After the Nazi defeat and WW2, an estimated 1 million Jews were displaced around non-Soviet Europe (Jews behind the iron curtain were not allowed to leave the communist regime), leading America and the Truman administration to a deep involvement in solving the problem of the Zionist-Palestinian conflict. Truman was highly aware of his voters’ opinions and in 1945, US Jews were split between Zionists, non-Zionists and anti-Zionists, all sending Truman conflicting signals. Truman met with the representatives of all 3 camps on several occasions each time reiterating that he was too preoccupied with the cold war to increase involvement in the Jewish immigration problem. However Truman did notably state that the formation of a Jewish state would cause a Third World War. In October 4, 1946, there was a sign that Zionist influences in Washington had got to Truman, as Truman gave a speech stating that the US could support “a viable Jewish State in the area of Palestine”. In November, four heads of US diplomatic missions in Arab states met with Truman and warned him that his pro-Zionist statements threatened US interests. He reportedly replied, “I’m sorry gentlemen, but I have to answer to hundreds of thousands who are anxious for the success of Zionism, I do not have hundreds of thousands of Arabs among my constituents.”.
On February 17, 1947, Britain announced that it lacked authority to give Palestine to the Arabs or the Jews, or to divide it between them. Britain said it thus had no choice but to submit the issue to the UN, and it did, and the UN general assembly opened a special session in April. At that time the figures against US support for a Jewish state included Defence Secretary James Forrestal, Secretary of State George Marshall, other State department personnel, and consular officials in the Middle East, as they feared such support would not only lead the Arabs to cut their oil supplies, but also become Soviet allies. As a result of big pressure mounted on the Truman administration from Zionists in the US, ahead of the vote for the 1947 partition of Palestine, US government officials pressurised other states to vote ‘yes’. Michael Comay, the head of Jewish Agency’s New York office stated that during the last 48 hours before the final vote, presidential aides, members of congress and even Supreme court justices joined together in an intensive lobby to secure positive votes, with examples of this action including Supreme court justices cabling the Philippines president, threatening him with negative consequences regarding Philippines interest in America if he did not change his vote from ‘no’ to ‘yes’, Truman aid Nile orchestrated similar pressure on Liberia and France, which were other key votes. These votes were crucial in securing a ⅔ majority in favour of the partition when the vote was held on November 29. As a result, the Zionists now had a UN resolution that favoured a Jewish state and allotted 53.46% of Palestine to the Jews, even though they occupied only 5-6% of its territory. Israel then declared its statehood on May 14 1948. Because of the intense US lobbying most states viewed the partition plan as an American project.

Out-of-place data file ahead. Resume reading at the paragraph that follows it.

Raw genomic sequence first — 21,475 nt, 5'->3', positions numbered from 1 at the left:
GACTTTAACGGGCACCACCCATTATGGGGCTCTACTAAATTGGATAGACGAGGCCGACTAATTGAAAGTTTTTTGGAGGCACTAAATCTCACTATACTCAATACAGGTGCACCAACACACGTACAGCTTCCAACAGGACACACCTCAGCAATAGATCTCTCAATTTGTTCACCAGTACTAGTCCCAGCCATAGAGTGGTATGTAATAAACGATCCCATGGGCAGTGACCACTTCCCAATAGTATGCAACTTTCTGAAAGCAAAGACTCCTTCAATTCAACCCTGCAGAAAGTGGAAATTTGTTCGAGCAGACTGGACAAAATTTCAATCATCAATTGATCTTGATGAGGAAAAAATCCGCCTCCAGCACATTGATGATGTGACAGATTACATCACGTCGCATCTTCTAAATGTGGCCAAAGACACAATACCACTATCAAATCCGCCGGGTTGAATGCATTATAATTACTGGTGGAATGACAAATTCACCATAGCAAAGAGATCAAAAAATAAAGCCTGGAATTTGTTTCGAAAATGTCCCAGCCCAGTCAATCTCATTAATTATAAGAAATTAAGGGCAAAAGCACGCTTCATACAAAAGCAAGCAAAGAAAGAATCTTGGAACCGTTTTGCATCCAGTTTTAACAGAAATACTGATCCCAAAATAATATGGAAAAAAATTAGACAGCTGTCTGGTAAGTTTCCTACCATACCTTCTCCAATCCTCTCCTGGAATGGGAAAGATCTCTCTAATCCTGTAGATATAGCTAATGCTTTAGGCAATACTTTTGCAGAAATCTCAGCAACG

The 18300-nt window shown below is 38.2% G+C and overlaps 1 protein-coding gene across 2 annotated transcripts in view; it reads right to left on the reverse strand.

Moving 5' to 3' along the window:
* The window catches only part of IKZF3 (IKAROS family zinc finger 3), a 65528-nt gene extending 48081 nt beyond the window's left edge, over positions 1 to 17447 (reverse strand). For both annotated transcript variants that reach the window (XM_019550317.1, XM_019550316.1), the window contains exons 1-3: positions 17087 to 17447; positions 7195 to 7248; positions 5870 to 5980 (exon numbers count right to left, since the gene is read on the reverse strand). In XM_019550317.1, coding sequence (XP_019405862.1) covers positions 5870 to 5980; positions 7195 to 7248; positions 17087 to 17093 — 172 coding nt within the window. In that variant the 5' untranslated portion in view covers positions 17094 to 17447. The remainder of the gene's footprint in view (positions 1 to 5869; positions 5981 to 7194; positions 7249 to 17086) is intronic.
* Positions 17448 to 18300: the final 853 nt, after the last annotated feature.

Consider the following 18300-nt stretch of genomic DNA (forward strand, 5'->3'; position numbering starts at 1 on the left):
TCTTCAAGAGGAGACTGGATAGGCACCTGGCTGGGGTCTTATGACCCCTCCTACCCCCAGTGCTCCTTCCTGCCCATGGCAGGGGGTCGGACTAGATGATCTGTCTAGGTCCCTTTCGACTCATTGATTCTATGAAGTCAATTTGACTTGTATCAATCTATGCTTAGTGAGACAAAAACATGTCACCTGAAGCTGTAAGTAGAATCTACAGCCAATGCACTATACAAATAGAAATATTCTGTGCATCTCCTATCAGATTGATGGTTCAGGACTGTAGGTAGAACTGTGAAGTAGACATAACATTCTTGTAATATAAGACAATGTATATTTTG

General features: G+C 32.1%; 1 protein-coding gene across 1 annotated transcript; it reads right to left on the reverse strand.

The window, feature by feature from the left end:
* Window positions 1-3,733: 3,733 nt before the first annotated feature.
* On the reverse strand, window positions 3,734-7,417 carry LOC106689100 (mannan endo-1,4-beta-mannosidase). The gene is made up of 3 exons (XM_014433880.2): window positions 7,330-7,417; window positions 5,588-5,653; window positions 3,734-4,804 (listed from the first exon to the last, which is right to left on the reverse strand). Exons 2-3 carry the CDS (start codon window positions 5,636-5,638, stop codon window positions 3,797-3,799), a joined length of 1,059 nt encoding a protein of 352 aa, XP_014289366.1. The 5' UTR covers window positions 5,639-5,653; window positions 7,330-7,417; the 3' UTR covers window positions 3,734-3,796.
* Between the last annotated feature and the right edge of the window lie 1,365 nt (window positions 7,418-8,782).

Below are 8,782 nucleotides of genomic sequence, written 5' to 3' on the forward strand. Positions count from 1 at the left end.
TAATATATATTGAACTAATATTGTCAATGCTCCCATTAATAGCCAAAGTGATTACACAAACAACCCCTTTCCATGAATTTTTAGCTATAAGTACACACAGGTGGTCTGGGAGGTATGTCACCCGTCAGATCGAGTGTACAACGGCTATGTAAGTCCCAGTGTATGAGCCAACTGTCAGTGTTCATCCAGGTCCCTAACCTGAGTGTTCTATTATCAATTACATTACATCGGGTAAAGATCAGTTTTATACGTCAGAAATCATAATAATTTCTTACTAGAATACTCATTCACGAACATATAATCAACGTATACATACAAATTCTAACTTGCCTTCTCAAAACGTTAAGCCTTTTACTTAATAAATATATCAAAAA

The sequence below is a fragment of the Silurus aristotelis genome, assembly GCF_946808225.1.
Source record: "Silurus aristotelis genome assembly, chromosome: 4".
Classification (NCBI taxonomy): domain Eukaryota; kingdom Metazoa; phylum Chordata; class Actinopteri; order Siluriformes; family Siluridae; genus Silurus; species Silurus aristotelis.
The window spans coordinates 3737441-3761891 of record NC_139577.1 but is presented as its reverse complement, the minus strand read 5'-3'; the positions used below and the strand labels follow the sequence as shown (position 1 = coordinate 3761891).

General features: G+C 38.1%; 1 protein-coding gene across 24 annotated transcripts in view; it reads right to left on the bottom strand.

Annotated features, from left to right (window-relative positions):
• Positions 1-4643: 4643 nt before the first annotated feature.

The day after the Israeli declaration of independence, five Arab states, Lebanon, Syria, Trans-Jordan, Egypt and Iraq declared war on Israel. The US supported Israel throughout the war through both arms sales as well as morally. Israel repeatedly violated the truce agreement signed on July 19, 1948, by continuing its major offensives in the Negev desert. Despite this and strong State department objections, Truman continued his support for Israel, in doing so sacrificing the basic rights of around 1.4 million Palestinians. In early 1949, the UN negotiated a series of armistices between Israel and the Arab states involved, leaving Israel in control of 77% of Palestinian land. Through its role in the UN, America helped take even more land than in the 1947 partition plan through truce violations.
The 1967 Arab Israeli war broke out in a hostile atmosphere where American policy was pointed towards punishing Egypt due to its association with the Soviet Union during the 1960s at the helm of the cold war, and aiding its enemies, among them Israel. The outbreak of war in June 1967 revealed the regional fragility at the time. Despite increasing demand for Arab oil, the 1967 war was a catalyst for US support for Israel increasing enormously. In fact, it is reported that the US encouraged Israel to attack Egypt in order to weaken president Nasser, who had well developed anti-imperialist tendencies. Furthermore, by defeating Nasser, Israel opened the way for conservative Arab countries, like Saudi Arabia, Libya and Kuwait to use their financial resources to neutralise the threat to their nations coming from Nasser’s Egypt.